A New Naturist Haven in Thailand

Authors Note: This may be my longest travel report I’ve written to date. You may just want to read the first half, which is typical of my rants and raves about naturist travel. The second half gets a bit more pragmatic, in the spirit of “the best vacations are the ones where you don’t use up all your energy worrying about logistics.” Hopefully, this guide to reaching this lovely resort will bring future travelers a bit of piece of mind along the journey.

Ten years ago, who could have imagined it? A naturist resort in Thailand located right on the beach. Actually, a guy named Paulo imagined it, as he had already established himself as a pioneer of Asian naturism when he opened the original Oriental Village resort amidst the rice fields outside of Chiang Mai. We sat chatting with him several years ago when he told us he was looking for the “perfect seaside location” for the ultimate experience in Thai naturism.

The good news is that he found it! Located on the sleepy island of Ko Koa Khoa, you would be hard pressed to find a location more remote than this one, which as one might imagine, is both a positive attribute, and something of a challenge, not the least of which is getting there! A mere 90 kilometers north of the Phuket International Airport, it would be a quick and easy drive where it not for one minor deterrent… It’s on an island… without bridge access… and quirky ferry service that seems a bit disorganized and confusing, even to the locals.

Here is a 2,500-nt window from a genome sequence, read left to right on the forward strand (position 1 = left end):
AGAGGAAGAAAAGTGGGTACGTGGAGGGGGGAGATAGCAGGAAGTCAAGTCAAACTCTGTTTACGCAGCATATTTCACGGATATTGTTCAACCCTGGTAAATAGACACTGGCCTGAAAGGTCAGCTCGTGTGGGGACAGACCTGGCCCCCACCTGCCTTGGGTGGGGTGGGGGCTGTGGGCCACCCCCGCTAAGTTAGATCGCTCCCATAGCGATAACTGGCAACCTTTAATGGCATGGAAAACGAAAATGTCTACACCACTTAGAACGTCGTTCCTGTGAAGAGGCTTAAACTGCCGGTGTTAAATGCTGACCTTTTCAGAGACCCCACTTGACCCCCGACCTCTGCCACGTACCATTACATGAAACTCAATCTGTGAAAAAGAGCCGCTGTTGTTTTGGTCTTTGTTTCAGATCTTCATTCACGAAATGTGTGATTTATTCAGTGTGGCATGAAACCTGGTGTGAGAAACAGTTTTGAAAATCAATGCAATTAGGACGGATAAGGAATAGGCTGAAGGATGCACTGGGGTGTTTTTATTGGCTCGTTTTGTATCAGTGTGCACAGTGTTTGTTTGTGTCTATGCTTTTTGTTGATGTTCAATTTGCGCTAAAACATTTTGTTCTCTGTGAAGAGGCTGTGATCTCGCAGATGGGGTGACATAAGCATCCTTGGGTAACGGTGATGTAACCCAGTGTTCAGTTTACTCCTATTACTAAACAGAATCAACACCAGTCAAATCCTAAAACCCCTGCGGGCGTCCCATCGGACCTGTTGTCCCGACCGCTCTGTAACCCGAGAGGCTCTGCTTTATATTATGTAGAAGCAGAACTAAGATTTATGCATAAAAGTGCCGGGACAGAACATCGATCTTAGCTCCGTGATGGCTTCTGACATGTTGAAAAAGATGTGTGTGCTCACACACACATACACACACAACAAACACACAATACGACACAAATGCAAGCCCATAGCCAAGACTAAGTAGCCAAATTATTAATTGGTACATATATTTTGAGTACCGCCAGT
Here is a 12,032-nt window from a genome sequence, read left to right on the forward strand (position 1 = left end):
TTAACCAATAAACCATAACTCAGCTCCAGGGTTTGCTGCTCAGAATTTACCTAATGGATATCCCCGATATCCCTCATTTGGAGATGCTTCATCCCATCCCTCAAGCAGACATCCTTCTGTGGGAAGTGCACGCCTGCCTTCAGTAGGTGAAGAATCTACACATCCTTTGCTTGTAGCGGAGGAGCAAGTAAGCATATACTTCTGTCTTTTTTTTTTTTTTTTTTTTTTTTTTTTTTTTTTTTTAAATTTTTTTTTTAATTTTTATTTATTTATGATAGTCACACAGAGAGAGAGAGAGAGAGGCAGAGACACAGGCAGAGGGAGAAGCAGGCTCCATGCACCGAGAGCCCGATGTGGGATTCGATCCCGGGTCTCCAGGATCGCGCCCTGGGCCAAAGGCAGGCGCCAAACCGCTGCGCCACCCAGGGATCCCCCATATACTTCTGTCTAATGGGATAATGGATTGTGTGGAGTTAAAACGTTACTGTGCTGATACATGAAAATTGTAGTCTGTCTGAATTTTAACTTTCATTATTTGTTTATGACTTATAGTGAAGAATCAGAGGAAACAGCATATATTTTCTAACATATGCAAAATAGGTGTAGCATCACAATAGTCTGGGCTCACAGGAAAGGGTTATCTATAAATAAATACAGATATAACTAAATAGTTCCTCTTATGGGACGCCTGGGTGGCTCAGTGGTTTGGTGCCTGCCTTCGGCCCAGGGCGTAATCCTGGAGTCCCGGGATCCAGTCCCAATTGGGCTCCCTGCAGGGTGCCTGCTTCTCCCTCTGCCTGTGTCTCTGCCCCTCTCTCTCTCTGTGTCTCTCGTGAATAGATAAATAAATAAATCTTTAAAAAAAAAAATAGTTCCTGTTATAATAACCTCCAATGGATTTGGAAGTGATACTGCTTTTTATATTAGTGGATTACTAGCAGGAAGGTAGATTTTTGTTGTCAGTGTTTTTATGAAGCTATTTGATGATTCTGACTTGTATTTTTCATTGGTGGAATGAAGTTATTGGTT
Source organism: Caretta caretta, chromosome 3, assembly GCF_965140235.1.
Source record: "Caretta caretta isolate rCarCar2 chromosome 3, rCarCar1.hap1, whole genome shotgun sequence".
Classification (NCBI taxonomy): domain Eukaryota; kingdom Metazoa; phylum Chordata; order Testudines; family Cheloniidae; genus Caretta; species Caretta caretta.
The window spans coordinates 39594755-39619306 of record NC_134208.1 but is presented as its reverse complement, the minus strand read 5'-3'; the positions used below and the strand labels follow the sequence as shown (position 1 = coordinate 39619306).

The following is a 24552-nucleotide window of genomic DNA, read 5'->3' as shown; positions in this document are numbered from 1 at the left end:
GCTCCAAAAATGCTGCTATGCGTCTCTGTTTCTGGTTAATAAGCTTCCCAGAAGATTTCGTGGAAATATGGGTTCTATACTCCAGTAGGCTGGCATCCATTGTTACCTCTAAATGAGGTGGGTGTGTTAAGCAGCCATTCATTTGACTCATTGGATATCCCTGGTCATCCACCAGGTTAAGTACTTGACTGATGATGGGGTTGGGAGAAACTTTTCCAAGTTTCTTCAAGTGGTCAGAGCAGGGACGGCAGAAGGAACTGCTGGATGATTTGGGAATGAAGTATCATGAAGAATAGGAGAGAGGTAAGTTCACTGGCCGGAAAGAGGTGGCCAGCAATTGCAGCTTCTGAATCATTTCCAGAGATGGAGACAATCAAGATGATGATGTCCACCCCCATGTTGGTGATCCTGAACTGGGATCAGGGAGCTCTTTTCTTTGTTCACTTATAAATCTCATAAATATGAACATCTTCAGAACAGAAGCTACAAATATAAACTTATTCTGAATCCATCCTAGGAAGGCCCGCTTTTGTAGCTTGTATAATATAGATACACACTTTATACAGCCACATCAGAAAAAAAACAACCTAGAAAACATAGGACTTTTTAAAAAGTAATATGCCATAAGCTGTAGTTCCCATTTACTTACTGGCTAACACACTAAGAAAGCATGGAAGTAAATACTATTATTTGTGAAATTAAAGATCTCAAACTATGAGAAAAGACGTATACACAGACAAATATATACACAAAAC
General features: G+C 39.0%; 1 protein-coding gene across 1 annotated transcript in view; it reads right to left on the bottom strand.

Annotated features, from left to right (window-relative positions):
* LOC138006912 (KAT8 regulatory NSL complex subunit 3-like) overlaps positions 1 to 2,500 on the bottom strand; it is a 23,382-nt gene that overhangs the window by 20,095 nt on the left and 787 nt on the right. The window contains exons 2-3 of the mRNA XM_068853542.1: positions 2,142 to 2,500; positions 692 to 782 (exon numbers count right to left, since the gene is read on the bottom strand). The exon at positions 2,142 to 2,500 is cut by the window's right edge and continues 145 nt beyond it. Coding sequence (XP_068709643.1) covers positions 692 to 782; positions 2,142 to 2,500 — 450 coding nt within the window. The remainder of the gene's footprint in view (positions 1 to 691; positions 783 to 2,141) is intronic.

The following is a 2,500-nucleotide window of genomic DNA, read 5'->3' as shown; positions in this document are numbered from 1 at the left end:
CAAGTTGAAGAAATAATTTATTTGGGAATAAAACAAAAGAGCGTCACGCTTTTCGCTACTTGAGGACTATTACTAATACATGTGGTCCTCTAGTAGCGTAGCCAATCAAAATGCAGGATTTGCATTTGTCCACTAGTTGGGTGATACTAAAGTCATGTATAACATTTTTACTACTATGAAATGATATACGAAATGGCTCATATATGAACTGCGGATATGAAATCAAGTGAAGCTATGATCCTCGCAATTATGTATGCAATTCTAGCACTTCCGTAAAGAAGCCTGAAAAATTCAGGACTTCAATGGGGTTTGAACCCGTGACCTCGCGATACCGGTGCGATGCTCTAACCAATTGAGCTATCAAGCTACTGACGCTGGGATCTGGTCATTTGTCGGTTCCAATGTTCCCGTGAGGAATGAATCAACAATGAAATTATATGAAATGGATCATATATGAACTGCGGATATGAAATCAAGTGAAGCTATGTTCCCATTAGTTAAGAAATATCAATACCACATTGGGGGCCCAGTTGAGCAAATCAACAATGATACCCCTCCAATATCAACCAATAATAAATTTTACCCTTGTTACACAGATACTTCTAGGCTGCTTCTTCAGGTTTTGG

I’ll wrap back around to all that in a bit after offering up a few more accolades for this remarkable new naturist resort, as in the last place, I’m very eager for them to enjoy outrageous success, as there are few comparable options for nakedness in December, and the rapid expansion of naturist options in Thailand has been has been long awaited by those who mourn the short summers of Europe.